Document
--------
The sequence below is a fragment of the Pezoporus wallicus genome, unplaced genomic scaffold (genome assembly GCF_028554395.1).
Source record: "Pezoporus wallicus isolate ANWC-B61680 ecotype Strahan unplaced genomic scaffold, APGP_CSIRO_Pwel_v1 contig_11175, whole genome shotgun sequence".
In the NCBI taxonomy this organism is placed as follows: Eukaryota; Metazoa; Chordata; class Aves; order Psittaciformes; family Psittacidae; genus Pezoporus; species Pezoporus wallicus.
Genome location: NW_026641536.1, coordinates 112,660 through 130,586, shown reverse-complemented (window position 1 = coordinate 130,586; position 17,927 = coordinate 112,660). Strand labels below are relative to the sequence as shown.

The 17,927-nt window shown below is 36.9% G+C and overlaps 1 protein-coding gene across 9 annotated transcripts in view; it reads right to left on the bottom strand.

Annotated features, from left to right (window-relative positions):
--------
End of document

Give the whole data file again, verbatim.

The sequence below is a fragment of the Pezoporus wallicus genome, unplaced genomic scaffold (genome assembly GCF_028554395.1).
Source record: "Pezoporus wallicus isolate ANWC-B61680 ecotype Strahan unplaced genomic scaffold, APGP_CSIRO_Pwel_v1 contig_11175, whole genome shotgun sequence".
In the NCBI taxonomy this organism is placed as follows: Eukaryota; Metazoa; Chordata; class Aves; order Psittaciformes; family Psittacidae; genus Pezoporus; species Pezoporus wallicus.
Genome location: NW_026641536.1, coordinates 112,660 through 130,586, shown reverse-complemented (window position 1 = coordinate 130,586; position 17,927 = coordinate 112,660). Strand labels below are relative to the sequence as shown.

The 17,927-nt window shown below is 36.9% G+C and overlaps 1 protein-coding gene across 9 annotated transcripts in view; it reads right to left on the bottom strand.

Annotated features, from left to right (window-relative positions):